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Posted 27 Jun 2015

ObservableCollection Simply Explained

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Explaining what MSDN does not, and providing an easier way to use ObservableCollection.

Introduction

ObservableCollection is a commonly used class by WPF and other code. The concept is simple enough - creating and using ObservableCollection is the same as a standard Collection.

If however you need to subscribe to the change event of the ObservableCollection things are complicated by both a lack of, but also counterproductive documentation on MSDN and other sources. The task itself is simple - once it is clear what is going on. This article will explain this simple feature, and demonstrate a technique to make it so easy as to not even need much if any documentation.

ObservableCollection

ObservableCollection is a collection which allows subscribers to be notified when the contents of the collection are altered. This includes replacement of objects, deletion, addition, and movements. This is useful in a variety of scenarios but usually used to update user interfaces without having to bind to the user of the collection directly. Instead the subscriber listens to the collection for updates providing for better abstraction and isolation.

CollectionChanged Event

ObservableCollection contains an event named CollectionChanged. The CollectionChanged even notifies subscribers of changes to the collection. This seems simple enough, and in fact should be but is not quite. This is because all notifications are jammed into one event, and the documentation for it on MSDN is both nearly empty and even confusing.

CollectionChanged passes 2 arguments: Sender and e. Sender is the ObservableCollection that is firing the event. e contains several arguments which detail the changes. Specifically they are:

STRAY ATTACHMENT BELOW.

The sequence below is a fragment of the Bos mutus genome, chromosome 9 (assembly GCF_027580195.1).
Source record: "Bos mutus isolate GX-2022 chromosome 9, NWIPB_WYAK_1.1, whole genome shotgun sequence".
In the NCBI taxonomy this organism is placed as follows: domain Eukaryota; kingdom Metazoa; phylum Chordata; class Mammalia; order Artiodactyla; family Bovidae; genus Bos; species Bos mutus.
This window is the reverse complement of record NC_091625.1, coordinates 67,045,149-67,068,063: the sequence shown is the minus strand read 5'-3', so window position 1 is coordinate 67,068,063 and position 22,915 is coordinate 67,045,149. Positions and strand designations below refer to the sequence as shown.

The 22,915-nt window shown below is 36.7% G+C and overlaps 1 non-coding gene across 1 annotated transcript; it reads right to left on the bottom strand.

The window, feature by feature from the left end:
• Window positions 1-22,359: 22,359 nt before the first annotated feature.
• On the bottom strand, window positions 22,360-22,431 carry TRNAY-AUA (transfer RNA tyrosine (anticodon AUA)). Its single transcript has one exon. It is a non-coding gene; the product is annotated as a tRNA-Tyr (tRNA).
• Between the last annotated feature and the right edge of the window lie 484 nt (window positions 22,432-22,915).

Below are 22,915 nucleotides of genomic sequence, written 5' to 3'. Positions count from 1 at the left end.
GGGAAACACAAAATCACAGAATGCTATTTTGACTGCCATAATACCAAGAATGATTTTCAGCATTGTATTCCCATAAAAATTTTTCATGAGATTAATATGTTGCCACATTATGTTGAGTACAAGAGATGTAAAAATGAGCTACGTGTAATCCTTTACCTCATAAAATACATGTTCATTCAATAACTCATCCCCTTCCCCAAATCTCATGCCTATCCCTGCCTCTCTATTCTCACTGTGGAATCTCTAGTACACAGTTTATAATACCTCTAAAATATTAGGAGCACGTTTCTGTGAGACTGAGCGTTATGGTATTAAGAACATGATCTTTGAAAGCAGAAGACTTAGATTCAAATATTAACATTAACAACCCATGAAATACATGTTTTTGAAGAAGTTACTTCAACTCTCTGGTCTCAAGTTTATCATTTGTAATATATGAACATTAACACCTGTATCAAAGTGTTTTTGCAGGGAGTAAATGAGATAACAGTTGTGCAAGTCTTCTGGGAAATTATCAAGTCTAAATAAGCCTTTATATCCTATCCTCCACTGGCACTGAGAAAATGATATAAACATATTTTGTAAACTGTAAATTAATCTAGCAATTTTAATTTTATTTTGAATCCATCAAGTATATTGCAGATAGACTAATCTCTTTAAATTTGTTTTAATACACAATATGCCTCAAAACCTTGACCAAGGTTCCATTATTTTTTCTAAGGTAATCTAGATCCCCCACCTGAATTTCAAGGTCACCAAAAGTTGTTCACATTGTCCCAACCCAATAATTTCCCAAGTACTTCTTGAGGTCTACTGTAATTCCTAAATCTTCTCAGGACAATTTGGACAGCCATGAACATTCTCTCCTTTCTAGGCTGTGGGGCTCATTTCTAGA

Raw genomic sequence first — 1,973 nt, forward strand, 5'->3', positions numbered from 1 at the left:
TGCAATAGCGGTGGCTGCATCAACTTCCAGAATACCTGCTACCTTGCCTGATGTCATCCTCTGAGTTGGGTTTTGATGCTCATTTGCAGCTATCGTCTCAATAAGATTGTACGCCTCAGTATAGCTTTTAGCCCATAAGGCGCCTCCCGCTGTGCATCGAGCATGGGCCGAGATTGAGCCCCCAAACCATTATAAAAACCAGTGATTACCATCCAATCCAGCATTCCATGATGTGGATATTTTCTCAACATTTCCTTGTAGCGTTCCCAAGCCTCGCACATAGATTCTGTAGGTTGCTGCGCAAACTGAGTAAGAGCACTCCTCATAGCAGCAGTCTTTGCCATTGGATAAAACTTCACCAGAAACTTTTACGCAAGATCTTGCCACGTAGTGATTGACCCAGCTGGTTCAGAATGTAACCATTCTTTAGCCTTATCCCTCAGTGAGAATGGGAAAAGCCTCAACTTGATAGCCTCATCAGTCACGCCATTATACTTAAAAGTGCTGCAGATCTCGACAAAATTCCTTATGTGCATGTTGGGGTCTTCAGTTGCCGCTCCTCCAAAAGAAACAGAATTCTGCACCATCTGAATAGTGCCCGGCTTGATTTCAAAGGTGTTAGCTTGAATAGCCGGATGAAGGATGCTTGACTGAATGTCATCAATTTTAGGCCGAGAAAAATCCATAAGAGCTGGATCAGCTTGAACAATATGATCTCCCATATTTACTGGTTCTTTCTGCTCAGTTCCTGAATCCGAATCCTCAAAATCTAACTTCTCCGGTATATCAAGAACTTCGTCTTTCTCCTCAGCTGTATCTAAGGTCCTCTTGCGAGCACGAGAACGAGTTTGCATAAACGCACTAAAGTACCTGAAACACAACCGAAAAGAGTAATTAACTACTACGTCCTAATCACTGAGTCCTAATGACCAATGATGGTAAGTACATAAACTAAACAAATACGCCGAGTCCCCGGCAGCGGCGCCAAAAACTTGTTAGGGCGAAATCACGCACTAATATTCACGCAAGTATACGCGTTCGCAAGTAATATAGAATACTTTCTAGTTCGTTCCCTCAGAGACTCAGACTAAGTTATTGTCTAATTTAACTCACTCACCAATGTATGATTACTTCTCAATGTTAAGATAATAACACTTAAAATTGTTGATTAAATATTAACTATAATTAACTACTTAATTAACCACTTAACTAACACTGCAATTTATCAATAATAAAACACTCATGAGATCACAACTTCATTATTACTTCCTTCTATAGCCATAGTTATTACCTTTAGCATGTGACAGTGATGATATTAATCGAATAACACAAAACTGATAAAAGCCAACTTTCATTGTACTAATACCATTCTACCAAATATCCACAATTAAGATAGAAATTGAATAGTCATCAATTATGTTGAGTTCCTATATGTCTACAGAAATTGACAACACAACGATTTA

MSDN Issues

The issues on MSDN are too numerous and not worthy to detail each and every one. To clarify and correct some important ones, I will highlight a few.

ObservableCollection<T>.CollectionChanged Event

ObservableCollection<T>.CollectionChanged Event

.NET Framework 4.6 and 4.5
Other Versions

Occurs when an item is added, removed, changed, moved, or the entire list is refreshed.

This is incorrect as the event occurs when any item is replaced and has nothing to do with whether or not the entire collection (not list!) is refreshed. It also occurs when the collection is cleared.

The use of the word "changed" is confusing to most users. If changes are made to an existing item, this event will not be fired. This is proper behavior. If you want to know when something on an individual object changes, it is that object's responsibility and not the collection. Depending on the type of objects in the collection, there are notification mechanisms in dependency properties and other methods for this.

When is when? Before or after the collection has been modified? In most cases this detail will not matter, but in some cases it can be important. As we shall see soon, the answer is that it happens after the collection has been modified and not before.

NotifyCollectionChangedAction Enumeration